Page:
Light in the darkness: learning from Sept. 11

By D. Lyn Hunter, Public Affairs

23 January 2002 | When Music Professor Davitt Moroney woke up the morning of Sept. 12, he knew he had to diverge from the classroom lecture he had planned — and instead help his students, and himself, process the tragic events of the preceding day.

“It couldn’t be business as usual. We were all still too confused,” says Moroney. “I adapted the class by showing how Bach reacted to grief and death through his music. His compositions, which move from gentle, sweet consolations to loud, rather violent organ pieces, express a whole range of emotions.”

Like Moroney, campus faculty from a broad range of disciplines have rethought and revamped their teaching in the wake of this fall’s events, creating an array of new spring semester classes on complex issues raised by Sept. 11.

“In creating these new courses, our faculty are doing what they do best: revising and rethinking what they teach in the classroom in response to new ideas and events,” says Christina Maslach, vice provost for undergraduate education.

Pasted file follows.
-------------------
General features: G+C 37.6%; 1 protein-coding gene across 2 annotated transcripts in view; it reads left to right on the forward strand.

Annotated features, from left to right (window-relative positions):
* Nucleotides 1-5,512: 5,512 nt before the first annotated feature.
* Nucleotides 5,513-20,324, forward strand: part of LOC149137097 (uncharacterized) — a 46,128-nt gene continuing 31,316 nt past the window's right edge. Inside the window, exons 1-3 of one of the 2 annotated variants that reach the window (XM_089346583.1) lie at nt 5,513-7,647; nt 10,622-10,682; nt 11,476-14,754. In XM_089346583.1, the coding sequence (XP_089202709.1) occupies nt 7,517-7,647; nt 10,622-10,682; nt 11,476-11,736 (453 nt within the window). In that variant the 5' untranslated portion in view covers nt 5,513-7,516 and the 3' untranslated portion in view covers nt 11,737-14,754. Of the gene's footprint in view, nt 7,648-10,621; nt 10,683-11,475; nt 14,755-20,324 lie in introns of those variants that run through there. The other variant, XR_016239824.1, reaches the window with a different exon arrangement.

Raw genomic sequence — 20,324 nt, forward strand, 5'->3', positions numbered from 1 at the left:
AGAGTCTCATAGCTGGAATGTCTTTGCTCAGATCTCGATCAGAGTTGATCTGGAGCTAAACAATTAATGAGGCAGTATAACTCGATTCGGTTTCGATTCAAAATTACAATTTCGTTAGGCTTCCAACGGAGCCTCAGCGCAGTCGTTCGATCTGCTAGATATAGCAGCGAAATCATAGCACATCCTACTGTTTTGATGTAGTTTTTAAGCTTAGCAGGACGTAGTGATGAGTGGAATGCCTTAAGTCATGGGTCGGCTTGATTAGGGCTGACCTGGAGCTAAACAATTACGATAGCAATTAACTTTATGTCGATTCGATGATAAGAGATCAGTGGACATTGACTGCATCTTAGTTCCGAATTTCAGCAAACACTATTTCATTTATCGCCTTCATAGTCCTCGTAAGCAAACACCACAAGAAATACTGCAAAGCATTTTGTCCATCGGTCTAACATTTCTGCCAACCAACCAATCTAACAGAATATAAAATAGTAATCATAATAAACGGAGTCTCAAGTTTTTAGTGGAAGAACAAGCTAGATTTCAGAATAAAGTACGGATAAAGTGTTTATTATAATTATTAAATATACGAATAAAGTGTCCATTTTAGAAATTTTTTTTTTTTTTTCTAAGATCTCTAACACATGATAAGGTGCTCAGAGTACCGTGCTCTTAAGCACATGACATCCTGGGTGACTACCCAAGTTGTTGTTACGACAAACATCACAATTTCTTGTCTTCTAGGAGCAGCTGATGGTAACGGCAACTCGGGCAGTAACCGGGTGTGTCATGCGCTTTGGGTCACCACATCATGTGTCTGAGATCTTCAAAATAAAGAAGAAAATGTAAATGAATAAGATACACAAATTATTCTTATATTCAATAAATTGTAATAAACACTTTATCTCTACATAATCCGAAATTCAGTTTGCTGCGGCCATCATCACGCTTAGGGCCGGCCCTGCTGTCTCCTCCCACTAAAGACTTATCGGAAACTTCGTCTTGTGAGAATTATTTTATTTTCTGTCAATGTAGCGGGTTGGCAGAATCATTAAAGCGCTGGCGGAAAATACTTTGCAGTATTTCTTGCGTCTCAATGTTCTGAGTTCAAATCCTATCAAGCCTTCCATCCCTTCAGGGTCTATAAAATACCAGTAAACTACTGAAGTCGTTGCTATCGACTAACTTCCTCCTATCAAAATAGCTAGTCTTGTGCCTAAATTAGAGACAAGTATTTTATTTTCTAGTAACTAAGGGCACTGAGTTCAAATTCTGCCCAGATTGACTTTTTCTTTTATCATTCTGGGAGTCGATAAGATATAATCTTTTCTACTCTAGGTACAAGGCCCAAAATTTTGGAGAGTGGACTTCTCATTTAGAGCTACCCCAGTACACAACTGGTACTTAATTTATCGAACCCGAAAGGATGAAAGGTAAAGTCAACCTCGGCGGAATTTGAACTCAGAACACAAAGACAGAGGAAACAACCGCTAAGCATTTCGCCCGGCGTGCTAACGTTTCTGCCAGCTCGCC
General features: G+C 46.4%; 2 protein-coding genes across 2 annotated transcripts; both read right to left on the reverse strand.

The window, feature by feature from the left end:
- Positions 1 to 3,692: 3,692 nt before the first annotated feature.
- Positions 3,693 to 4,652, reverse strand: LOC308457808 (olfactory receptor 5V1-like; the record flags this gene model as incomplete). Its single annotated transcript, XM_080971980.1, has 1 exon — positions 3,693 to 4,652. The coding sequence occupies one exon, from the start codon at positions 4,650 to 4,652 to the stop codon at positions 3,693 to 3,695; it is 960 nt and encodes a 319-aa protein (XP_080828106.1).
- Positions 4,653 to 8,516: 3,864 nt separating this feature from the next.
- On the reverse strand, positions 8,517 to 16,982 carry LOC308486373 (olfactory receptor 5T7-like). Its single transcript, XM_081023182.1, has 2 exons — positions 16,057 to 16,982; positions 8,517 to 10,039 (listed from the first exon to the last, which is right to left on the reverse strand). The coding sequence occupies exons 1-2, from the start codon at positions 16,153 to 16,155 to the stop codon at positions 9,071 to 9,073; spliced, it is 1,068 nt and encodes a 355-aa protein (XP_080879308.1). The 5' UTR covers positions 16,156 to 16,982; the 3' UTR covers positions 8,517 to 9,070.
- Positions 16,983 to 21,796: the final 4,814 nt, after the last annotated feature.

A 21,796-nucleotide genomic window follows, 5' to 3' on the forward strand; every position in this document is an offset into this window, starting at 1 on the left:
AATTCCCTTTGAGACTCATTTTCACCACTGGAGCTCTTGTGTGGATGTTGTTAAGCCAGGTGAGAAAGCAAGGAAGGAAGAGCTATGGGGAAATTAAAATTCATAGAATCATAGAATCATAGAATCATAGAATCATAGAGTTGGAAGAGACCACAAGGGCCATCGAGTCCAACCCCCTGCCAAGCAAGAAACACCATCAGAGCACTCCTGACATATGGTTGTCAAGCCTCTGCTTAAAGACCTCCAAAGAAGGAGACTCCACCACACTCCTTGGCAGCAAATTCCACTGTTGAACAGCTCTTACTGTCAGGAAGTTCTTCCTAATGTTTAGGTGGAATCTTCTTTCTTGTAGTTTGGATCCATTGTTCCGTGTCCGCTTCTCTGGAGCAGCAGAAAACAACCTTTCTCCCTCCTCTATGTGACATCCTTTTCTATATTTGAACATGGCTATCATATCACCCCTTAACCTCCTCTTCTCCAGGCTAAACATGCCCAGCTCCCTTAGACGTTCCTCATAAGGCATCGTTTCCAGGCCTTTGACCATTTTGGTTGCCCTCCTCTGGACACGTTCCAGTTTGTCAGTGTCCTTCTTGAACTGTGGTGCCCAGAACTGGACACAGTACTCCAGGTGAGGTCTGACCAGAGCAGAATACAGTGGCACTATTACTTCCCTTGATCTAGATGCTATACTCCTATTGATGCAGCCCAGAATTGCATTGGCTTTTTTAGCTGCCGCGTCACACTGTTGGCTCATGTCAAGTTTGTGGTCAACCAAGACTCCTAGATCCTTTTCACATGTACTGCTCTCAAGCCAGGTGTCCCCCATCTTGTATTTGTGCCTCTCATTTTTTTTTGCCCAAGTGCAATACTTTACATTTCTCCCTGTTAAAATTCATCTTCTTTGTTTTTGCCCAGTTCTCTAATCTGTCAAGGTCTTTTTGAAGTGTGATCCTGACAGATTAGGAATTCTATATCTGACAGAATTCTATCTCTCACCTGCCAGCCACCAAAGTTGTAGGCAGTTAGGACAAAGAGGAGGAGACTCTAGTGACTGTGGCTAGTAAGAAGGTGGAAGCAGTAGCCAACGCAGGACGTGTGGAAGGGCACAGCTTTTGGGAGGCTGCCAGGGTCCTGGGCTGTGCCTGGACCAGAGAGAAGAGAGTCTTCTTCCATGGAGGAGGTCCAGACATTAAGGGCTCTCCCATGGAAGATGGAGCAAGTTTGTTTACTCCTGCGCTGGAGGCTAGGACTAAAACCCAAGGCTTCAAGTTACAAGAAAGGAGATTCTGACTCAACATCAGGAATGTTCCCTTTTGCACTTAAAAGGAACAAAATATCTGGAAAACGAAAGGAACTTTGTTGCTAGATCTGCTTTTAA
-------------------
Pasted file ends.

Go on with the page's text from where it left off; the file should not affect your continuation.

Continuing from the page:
“We’ve tried to spotlight these individual efforts and bring them together in a broad focus, using a major social issue as an organizing principle.”

Among the many new Sept. 11-related courses are a wealth of offerings in the Freshman Seminars Program, which brings small groups of entering students into conversation with campus faculty around topics of mutual interest.

Click below to read about four new Sept. 11-inspired Freshman Seminars.


"Sept. 11: Causes, Consequences & Policy Implications"
"Asymmetric Conflict: Ethics of Guerrilla Warfare and Terrorism"
"Music's Voice in a Violent World"
"Pundits, Pollsters and Policy"


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